Off-whiteI had finally reached the stage of this renovation project where the look of the vehicle was going to change visibly from the previous iteration. Last night I remembered that I had bought ages ago some off-white for national insignia painting (mostly for Balkenkreuzen, and I still hadn't gotten to try out the sets of stencils I bought many years ago now!) and such. I thought that maybe I'd try it out and in the end, if I felt like it, blast a tiny bit of plain white from above, very gently. Maybe it couldn't even be noticed at all, maybe it'd add a bit to the result, but we'd find out in good time.
This was in line with the "shade by shade towards the final colour" method. The first and potentially only white was Insignia White (VMA 71279), that got its first appearance in the 'Mumblings now, and not on a German blocky cross, as I had stupidly assumed.
The cockpit submoduleRegarding the cockpit I decided that of this bit only the swanhead-like part was going to end up white. The neck - or the part that joined it to the hull (whatever this airlock / corridor was called in the specs) was going to remain grey. Maybe the look I was going for would work in real life, at least as an idea it sounded good, because the iconic features would be highlighted natually and the visual support surfaces and areas would also bring some depth to the entirety. Besides, if it was all the same colour, the shuttle would end up looking much more boring.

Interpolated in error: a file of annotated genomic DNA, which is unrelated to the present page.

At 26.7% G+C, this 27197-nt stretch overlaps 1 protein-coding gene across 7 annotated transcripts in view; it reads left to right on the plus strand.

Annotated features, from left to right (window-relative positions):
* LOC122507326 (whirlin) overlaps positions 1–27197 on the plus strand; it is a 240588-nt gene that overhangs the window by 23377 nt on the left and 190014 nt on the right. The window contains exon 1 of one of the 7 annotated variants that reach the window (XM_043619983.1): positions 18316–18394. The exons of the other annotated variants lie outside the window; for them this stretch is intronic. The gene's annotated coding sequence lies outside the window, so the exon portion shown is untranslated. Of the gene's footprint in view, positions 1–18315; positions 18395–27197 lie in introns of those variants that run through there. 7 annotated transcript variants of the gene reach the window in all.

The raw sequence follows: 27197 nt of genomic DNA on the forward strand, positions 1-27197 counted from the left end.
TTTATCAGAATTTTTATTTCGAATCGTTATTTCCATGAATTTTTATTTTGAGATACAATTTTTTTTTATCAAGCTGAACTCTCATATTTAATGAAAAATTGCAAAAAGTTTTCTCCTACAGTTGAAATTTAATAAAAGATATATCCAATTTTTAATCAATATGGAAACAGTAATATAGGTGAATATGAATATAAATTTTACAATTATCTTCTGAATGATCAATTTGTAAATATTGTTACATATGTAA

The spaceframe and wingsThis time I started with the hull itself. The edges I painted by blasting from the center towards the outer edges, to protect the front and back ends from silly and unnecessary overspraying.
Next I pointed my attention and my Badger towards the wings, starting from the freshly-greebled areas with a gentle touch. I didn't want to drown the greebled trenches with paint, ruining the depth effect, I did as gentle a touchup I managed.
The wings themselves were pretty straightforward. Again I had either mixed my paint badly or it was a tiny bit drier than necessary, as the airbrush spat some flakes pretty much constantly. Perhaps a part of the reason was the high temperature at that moment, but these excuses didn't really help much with my irritation.
Again I left a small patch uncovered on the top wing for my own safety. Just like I said the last time, a 100% flat factory-like application of paint was not my goal (splotchless, yes, but...) and the fluffy cloud effect gave it a more used look.
Continuation ponderingsOn the next session I'd cover up the handhold area and I'd wrap up the other surfaces of the rotating wings. After that I was going to be thinking with my head glowing red in which order I'd approach what detail and subtask.
The current plan was that I'd mask off certain rectangles for various greys. Maybe all of them weren't going to be dark grey, the middle grey could work on most, then I could use a different light grey on symmetrically located bits just for variety. Maybe I'd do that to one per wing surface, but at this point I knew I'd pretty much make up my mind on the spot, when I got that far and the compressor was already purring.
Some sort of an application of a light wash was looming in the horizon one. I was also thinking that I could apply some rain streaks on the shuttle sitting somewhere in its landing configuration. The engine exhaust ports were their own still shrouded mystery, as I don't think I was going to leave them as they used to be, glowing white.